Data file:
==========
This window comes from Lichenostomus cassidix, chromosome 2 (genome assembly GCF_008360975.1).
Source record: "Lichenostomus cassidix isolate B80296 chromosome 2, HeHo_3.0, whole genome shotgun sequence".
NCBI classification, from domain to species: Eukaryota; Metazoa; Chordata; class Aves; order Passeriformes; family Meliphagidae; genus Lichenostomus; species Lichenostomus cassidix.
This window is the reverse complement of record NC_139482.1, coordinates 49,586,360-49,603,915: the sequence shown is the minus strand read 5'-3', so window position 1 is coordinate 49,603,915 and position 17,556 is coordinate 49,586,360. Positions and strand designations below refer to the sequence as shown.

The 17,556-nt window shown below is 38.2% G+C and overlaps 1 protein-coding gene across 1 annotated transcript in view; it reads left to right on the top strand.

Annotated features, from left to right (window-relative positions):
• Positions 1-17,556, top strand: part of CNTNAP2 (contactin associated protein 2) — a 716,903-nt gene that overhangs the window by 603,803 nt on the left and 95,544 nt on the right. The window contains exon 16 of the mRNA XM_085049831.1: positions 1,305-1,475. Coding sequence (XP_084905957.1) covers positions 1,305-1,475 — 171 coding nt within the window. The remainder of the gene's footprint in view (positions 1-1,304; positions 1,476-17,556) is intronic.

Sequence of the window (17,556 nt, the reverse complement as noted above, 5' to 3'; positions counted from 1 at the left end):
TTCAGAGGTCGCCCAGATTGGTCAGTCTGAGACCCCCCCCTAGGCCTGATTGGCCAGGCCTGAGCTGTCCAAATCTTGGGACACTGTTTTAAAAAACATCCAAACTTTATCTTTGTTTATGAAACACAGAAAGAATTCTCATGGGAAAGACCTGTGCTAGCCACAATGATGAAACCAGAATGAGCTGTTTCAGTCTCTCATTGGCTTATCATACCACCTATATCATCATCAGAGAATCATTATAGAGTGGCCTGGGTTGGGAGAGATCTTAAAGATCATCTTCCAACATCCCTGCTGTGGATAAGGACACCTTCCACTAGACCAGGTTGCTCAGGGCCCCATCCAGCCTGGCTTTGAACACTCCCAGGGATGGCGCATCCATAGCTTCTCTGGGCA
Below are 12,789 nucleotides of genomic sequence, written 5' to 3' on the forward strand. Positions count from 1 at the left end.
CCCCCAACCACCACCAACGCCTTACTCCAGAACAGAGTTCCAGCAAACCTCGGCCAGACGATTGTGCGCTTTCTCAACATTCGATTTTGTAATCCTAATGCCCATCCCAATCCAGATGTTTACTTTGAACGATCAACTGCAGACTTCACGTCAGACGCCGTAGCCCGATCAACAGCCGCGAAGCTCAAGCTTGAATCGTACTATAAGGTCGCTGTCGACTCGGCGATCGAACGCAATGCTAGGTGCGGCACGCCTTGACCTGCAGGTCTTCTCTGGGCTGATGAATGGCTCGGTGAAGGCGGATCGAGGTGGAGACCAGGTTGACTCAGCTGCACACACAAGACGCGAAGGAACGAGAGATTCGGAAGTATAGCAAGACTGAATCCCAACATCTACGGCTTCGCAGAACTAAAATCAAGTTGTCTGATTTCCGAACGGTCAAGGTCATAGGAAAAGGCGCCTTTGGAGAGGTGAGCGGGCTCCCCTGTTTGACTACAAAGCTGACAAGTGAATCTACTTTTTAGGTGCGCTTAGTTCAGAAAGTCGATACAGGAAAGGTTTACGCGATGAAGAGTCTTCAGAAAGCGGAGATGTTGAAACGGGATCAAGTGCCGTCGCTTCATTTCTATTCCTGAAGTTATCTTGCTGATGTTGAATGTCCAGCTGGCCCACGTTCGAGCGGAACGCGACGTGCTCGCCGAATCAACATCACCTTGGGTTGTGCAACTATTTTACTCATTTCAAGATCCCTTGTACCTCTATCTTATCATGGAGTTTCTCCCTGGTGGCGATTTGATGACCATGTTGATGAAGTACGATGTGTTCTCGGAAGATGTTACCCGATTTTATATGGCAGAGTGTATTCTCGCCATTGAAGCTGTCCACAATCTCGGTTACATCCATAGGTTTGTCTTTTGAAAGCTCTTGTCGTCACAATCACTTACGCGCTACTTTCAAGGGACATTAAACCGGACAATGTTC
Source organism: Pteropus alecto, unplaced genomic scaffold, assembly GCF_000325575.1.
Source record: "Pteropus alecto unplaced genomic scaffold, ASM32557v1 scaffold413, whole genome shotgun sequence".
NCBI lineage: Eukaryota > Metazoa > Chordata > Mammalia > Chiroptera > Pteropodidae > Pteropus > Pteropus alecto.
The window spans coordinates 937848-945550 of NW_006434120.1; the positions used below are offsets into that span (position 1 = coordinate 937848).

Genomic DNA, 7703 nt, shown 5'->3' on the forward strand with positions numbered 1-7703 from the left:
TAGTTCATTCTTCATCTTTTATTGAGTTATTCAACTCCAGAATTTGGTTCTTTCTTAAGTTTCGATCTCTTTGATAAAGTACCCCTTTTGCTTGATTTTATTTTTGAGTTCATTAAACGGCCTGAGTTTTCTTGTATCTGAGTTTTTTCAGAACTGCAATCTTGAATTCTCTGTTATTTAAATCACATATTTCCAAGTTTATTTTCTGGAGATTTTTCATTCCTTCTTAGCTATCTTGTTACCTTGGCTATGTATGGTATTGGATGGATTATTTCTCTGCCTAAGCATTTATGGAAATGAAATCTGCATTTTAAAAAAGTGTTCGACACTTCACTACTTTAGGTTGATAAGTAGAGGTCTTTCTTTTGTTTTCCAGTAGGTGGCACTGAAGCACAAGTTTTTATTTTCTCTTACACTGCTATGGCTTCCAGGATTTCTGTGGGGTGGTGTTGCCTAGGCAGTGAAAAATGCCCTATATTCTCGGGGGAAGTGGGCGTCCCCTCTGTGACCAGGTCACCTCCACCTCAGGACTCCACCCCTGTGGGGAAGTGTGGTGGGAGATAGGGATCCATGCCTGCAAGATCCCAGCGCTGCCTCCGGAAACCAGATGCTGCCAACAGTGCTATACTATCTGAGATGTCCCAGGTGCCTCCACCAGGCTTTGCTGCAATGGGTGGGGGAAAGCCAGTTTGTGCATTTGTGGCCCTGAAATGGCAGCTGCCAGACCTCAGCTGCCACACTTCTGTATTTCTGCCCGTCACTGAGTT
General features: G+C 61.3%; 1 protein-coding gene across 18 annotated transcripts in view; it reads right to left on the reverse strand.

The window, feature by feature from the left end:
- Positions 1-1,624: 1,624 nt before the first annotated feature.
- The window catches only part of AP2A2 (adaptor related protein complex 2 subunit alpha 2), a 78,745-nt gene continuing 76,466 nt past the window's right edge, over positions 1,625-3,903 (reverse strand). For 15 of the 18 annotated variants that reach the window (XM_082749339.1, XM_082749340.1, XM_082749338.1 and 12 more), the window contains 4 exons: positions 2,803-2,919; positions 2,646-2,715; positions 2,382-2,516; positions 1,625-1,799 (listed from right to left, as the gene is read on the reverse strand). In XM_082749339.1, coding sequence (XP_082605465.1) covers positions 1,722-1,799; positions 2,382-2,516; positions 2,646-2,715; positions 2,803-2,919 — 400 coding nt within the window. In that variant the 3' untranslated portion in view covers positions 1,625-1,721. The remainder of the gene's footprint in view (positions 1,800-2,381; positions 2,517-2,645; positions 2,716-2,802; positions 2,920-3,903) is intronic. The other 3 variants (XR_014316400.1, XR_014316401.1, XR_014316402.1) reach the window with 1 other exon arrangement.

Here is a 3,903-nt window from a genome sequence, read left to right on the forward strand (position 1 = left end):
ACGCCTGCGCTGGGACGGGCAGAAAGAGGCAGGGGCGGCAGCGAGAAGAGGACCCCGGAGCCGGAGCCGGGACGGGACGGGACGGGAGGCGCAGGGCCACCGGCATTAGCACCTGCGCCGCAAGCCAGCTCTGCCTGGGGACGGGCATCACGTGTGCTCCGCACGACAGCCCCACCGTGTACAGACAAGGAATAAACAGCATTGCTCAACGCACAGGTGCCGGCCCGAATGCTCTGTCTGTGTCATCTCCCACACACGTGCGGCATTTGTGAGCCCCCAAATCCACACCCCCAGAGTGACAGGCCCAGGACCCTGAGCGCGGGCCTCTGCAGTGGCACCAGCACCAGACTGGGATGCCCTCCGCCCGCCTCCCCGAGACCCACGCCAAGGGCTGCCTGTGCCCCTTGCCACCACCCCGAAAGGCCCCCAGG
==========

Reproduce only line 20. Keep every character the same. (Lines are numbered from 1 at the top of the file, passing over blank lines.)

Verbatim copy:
- Positions 1-1,624: 1,624 nt before the first annotated feature.